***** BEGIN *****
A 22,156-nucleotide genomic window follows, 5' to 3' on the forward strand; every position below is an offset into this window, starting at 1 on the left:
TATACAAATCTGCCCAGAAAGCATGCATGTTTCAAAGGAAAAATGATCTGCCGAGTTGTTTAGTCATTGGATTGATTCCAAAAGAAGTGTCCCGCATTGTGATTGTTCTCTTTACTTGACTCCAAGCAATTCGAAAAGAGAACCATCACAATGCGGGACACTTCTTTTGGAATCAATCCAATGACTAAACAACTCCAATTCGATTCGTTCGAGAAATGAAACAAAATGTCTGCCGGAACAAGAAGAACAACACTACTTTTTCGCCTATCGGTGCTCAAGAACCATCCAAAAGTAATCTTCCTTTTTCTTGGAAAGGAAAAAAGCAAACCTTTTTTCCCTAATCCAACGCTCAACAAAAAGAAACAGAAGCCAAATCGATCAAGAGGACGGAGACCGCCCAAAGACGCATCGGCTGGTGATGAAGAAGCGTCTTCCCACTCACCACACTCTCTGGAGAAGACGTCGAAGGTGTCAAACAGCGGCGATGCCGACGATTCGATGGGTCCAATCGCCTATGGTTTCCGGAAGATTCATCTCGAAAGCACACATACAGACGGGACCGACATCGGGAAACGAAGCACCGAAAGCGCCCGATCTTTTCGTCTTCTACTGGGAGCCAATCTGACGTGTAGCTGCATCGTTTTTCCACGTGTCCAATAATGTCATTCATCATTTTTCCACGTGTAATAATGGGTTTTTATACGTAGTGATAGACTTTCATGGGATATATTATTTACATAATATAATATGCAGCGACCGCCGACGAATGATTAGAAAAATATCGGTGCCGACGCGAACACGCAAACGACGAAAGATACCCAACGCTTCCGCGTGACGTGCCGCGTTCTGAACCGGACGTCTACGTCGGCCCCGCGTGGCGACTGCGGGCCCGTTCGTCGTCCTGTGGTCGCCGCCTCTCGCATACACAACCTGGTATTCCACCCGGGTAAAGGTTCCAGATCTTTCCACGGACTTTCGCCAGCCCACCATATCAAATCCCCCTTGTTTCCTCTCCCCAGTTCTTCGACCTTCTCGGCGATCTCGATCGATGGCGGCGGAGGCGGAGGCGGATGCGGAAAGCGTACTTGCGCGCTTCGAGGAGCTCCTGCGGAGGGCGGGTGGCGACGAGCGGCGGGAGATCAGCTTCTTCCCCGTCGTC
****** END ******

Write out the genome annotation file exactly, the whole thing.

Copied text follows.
A 22,156-nucleotide genomic window follows, 5' to 3' on the forward strand; every position below is an offset into this window, starting at 1 on the left:
TATACAAATCTGCCCAGAAAGCATGCATGTTTCAAAGGAAAAATGATCTGCCGAGTTGTTTAGTCATTGGATTGATTCCAAAAGAAGTGTCCCGCATTGTGATTGTTCTCTTTACTTGACTCCAAGCAATTCGAAAAGAGAACCATCACAATGCGGGACACTTCTTTTGGAATCAATCCAATGACTAAACAACTCCAATTCGATTCGTTCGAGAAATGAAACAAAATGTCTGCCGGAACAAGAAGAACAACACTACTTTTTCGCCTATCGGTGCTCAAGAACCATCCAAAAGTAATCTTCCTTTTTCTTGGAAAGGAAAAAAGCAAACCTTTTTTCCCTAATCCAACGCTCAACAAAAAGAAACAGAAGCCAAATCGATCAAGAGGACGGAGACCGCCCAAAGACGCATCGGCTGGTGATGAAGAAGCGTCTTCCCACTCACCACACTCTCTGGAGAAGACGTCGAAGGTGTCAAACAGCGGCGATGCCGACGATTCGATGGGTCCAATCGCCTATGGTTTCCGGAAGATTCATCTCGAAAGCACACATACAGACGGGACCGACATCGGGAAACGAAGCACCGAAAGCGCCCGATCTTTTCGTCTTCTACTGGGAGCCAATCTGACGTGTAGCTGCATCGTTTTTCCACGTGTCCAATAATGTCATTCATCATTTTTCCACGTGTAATAATGGGTTTTTATACGTAGTGATAGACTTTCATGGGATATATTATTTACATAATATAATATGCAGCGACCGCCGACGAATGATTAGAAAAATATCGGTGCCGACGCGAACACGCAAACGACGAAAGATACCCAACGCTTCCGCGTGACGTGCCGCGTTCTGAACCGGACGTCTACGTCGGCCCCGCGTGGCGACTGCGGGCCCGTTCGTCGTCCTGTGGTCGCCGCCTCTCGCATACACAACCTGGTATTCCACCCGGGTAAAGGTTCCAGATCTTTCCACGGACTTTCGCCAGCCCACCATATCAAATCCCCCTTGTTTCCTCTCCCCAGTTCTTCGACCTTCTCGGCGATCTCGATCGATGGCGGCGGAGGCGGAGGCGGATGCGGAAAGCGTACTTGCGCGCTTCGAGGAGCTCCTGCGGAGGGCGGGTGGCGACGAGCGGCGGGAGATCAGCTTCTTCCCCGTCGTC